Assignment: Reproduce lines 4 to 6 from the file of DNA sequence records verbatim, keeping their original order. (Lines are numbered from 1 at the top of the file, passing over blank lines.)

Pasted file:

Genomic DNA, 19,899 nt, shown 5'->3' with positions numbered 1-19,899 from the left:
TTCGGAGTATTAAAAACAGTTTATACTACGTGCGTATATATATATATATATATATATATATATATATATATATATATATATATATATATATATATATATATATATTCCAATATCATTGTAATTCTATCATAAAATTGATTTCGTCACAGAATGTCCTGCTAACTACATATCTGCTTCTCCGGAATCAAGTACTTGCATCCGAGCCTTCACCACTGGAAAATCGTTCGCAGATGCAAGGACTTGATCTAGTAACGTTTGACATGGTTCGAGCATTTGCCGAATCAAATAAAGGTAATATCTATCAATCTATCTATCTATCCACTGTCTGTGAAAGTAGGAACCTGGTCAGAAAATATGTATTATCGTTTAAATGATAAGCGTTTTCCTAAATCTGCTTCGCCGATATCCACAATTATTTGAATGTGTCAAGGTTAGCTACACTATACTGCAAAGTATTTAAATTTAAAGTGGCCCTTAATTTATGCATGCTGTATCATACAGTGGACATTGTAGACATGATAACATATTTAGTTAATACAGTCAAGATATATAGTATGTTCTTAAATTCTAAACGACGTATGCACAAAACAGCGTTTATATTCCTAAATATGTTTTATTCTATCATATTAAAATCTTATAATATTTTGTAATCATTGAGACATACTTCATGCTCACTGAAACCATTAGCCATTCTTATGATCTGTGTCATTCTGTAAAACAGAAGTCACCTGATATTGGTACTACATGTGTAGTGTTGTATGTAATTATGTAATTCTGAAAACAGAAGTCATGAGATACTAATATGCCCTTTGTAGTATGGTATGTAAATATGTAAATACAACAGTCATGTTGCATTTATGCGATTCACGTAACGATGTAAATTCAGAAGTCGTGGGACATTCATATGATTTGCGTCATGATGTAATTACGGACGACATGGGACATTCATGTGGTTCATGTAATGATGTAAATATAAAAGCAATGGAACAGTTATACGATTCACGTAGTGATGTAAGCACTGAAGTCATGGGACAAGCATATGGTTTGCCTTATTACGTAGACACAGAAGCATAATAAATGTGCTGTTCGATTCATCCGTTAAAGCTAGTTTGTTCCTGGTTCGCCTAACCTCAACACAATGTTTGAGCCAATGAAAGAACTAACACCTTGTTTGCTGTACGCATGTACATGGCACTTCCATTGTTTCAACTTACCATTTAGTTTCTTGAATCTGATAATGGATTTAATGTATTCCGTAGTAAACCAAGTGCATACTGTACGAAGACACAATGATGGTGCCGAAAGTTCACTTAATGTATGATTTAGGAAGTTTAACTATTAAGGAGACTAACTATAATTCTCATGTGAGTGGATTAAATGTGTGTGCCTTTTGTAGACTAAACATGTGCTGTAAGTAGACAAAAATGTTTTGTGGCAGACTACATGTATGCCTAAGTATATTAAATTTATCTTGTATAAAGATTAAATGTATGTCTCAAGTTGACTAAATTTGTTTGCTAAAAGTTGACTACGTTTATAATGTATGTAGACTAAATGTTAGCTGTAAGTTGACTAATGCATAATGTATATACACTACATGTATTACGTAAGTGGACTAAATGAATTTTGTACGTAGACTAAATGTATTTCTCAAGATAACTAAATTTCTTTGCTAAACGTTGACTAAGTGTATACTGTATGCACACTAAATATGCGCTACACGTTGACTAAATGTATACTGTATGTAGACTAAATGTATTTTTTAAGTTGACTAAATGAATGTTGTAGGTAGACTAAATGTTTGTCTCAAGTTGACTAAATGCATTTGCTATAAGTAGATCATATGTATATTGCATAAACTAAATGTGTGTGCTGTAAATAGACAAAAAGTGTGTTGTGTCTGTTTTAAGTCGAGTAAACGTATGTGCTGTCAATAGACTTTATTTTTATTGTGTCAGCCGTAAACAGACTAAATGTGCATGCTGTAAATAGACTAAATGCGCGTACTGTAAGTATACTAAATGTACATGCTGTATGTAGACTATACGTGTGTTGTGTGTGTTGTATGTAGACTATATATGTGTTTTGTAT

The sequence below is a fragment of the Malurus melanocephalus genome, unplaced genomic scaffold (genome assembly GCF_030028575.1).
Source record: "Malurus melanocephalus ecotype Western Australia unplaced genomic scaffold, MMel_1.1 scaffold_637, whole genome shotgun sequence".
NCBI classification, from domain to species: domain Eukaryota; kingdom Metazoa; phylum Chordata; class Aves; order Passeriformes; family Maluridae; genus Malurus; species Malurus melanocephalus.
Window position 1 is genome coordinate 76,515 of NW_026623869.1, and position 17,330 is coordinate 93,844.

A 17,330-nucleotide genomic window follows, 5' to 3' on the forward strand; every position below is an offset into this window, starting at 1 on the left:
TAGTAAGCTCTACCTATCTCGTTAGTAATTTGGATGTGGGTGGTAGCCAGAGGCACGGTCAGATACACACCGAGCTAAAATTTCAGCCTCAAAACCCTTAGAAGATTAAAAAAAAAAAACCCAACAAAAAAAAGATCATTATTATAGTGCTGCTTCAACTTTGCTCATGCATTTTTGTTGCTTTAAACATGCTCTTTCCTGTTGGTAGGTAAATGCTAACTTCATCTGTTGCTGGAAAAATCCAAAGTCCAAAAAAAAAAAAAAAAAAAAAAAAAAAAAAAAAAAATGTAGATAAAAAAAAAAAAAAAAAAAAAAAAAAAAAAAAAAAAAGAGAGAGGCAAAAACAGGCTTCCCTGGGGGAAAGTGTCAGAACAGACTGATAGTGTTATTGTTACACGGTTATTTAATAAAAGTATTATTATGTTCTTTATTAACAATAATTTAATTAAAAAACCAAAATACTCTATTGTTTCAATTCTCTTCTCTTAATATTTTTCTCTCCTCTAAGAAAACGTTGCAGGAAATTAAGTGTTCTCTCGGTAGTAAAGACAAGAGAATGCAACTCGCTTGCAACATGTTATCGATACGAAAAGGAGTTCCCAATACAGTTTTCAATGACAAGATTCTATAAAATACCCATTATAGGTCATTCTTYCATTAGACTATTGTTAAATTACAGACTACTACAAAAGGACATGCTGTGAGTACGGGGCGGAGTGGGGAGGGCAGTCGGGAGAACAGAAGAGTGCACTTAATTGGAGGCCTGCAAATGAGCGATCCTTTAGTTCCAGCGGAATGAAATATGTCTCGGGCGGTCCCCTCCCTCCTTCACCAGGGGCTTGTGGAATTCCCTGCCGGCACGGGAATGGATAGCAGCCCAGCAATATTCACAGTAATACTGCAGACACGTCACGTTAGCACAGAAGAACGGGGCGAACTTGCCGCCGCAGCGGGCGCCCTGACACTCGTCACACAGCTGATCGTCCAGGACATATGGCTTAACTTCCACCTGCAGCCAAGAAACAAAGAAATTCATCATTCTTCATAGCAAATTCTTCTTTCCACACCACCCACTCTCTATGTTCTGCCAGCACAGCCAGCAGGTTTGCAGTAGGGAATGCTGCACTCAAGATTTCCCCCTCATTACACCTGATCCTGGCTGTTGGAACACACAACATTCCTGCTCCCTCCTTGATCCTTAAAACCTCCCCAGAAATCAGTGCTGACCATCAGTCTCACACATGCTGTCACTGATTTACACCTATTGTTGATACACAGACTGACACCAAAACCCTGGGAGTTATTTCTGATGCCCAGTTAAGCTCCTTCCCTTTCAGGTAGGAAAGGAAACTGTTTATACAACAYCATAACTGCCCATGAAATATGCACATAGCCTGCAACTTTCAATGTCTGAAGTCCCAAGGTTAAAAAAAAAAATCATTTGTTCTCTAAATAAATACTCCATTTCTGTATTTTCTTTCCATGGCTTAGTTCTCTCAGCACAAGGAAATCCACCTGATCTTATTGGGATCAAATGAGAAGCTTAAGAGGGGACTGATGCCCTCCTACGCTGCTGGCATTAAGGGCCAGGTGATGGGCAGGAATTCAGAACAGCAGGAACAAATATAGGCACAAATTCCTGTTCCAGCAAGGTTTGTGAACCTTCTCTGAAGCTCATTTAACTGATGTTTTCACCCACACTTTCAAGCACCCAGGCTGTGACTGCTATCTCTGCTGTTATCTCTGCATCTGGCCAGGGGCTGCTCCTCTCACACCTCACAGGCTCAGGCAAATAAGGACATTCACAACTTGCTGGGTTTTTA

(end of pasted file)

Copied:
Source record: "Malurus melanocephalus ecotype Western Australia unplaced genomic scaffold, MMel_1.1 scaffold_637, whole genome shotgun sequence".
NCBI classification, from domain to species: domain Eukaryota; kingdom Metazoa; phylum Chordata; class Aves; order Passeriformes; family Maluridae; genus Malurus; species Malurus melanocephalus.
Window position 1 is genome coordinate 76,515 of NW_026623869.1, and position 17,330 is coordinate 93,844.